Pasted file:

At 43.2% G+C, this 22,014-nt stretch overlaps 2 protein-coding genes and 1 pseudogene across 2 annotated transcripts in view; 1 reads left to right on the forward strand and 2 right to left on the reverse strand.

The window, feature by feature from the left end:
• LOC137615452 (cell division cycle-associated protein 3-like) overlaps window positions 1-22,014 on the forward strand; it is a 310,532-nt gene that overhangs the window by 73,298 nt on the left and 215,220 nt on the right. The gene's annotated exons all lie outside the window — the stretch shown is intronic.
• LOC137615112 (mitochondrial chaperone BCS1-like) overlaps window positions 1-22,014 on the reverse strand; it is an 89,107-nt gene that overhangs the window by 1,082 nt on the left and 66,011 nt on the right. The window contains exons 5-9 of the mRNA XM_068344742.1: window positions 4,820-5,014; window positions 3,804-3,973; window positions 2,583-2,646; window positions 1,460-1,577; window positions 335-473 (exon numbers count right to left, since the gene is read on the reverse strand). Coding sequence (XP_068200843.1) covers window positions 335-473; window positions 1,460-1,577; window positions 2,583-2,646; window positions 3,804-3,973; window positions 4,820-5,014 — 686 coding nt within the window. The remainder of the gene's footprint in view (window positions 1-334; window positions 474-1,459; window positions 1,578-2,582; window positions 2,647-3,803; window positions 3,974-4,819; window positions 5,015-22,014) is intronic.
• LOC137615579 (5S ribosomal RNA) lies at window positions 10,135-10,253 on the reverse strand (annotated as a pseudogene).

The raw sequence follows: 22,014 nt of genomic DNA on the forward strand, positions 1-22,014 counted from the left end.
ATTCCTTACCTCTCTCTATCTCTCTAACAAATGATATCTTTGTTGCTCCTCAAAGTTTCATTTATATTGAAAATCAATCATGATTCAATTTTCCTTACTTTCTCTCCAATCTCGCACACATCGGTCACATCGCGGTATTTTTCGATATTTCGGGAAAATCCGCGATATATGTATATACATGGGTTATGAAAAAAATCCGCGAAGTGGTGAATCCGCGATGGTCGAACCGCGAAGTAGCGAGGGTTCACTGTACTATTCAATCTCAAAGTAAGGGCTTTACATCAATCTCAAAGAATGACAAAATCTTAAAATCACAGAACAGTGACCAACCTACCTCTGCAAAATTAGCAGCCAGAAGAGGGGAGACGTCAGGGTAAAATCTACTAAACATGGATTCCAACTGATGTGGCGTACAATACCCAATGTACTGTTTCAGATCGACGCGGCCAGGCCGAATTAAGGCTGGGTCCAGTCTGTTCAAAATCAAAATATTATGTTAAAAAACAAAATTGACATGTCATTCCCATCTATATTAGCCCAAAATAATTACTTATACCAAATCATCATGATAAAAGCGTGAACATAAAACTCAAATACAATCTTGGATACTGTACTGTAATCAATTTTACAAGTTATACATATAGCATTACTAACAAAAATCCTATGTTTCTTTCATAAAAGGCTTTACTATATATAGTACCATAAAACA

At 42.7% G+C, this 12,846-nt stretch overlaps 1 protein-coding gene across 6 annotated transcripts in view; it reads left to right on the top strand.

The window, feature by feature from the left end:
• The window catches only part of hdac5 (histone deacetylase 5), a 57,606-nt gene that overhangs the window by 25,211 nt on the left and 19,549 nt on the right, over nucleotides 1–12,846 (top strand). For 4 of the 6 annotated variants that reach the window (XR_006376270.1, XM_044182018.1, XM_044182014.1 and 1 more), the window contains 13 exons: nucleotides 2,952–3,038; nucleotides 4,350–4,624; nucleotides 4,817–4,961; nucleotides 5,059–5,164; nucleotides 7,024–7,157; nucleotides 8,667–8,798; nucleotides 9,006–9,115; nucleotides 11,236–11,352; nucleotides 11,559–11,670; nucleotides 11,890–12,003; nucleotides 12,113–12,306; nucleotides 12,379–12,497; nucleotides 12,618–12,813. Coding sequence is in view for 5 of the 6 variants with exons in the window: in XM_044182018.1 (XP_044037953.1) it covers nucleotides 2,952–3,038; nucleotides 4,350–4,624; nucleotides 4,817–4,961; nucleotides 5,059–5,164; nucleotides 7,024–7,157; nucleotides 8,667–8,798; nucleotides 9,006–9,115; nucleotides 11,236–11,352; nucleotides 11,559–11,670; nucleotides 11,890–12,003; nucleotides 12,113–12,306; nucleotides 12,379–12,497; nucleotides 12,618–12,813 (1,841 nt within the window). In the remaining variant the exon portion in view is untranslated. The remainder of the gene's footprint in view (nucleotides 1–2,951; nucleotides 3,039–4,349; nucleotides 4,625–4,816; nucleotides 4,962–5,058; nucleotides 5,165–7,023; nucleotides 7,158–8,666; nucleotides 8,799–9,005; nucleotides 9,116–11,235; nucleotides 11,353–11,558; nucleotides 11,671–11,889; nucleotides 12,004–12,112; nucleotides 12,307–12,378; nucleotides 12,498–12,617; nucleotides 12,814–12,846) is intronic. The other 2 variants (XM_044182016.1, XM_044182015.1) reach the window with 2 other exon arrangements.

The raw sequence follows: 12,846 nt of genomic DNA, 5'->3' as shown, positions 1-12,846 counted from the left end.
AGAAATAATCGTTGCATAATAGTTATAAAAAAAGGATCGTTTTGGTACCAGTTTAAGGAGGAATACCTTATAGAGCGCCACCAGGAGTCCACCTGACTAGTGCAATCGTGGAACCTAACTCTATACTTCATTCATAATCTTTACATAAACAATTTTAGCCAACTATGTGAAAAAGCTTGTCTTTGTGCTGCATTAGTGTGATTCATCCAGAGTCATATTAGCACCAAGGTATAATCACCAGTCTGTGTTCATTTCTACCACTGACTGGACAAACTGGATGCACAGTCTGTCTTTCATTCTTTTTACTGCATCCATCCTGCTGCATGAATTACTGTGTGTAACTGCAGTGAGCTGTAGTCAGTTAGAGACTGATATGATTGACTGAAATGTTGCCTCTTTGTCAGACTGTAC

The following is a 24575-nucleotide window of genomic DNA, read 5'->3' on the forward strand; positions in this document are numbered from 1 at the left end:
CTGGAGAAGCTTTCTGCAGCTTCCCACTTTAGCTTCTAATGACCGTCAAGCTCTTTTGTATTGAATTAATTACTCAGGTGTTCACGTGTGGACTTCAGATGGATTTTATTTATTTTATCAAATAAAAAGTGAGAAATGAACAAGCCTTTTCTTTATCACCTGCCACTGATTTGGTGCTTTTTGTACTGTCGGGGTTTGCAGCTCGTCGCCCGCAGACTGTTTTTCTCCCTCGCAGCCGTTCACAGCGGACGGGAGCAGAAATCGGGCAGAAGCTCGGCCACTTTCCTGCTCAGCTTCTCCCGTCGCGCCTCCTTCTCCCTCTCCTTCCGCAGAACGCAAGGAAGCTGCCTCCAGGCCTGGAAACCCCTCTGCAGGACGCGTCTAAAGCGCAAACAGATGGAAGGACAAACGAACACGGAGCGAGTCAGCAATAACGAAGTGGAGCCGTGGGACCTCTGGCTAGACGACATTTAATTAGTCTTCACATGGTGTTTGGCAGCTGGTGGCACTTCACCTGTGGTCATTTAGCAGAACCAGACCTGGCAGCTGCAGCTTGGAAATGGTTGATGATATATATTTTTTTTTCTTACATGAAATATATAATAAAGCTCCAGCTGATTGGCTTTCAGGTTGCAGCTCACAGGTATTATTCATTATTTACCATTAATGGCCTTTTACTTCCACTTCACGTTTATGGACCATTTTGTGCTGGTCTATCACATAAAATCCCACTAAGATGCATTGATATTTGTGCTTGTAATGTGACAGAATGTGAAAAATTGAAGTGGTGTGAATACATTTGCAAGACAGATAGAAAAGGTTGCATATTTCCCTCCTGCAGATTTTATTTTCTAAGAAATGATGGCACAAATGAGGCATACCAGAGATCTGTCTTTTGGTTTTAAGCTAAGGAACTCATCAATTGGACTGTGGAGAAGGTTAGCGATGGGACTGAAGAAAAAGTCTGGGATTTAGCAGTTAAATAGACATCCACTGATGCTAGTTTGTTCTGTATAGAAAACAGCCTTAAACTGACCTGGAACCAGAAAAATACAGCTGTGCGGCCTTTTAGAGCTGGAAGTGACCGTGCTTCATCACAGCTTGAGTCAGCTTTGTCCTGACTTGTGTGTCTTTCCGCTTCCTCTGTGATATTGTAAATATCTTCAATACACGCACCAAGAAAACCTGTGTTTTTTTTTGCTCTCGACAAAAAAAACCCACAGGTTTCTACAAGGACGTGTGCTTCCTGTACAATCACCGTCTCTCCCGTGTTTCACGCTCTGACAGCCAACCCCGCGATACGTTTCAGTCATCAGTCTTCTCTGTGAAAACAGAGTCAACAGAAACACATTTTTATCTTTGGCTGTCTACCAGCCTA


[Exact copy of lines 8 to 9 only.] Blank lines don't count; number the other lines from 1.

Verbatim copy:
At 42.7% G+C, this 12,846-nt stretch overlaps 1 protein-coding gene across 6 annotated transcripts in view; it reads left to right on the top strand.

The window, feature by feature from the left end: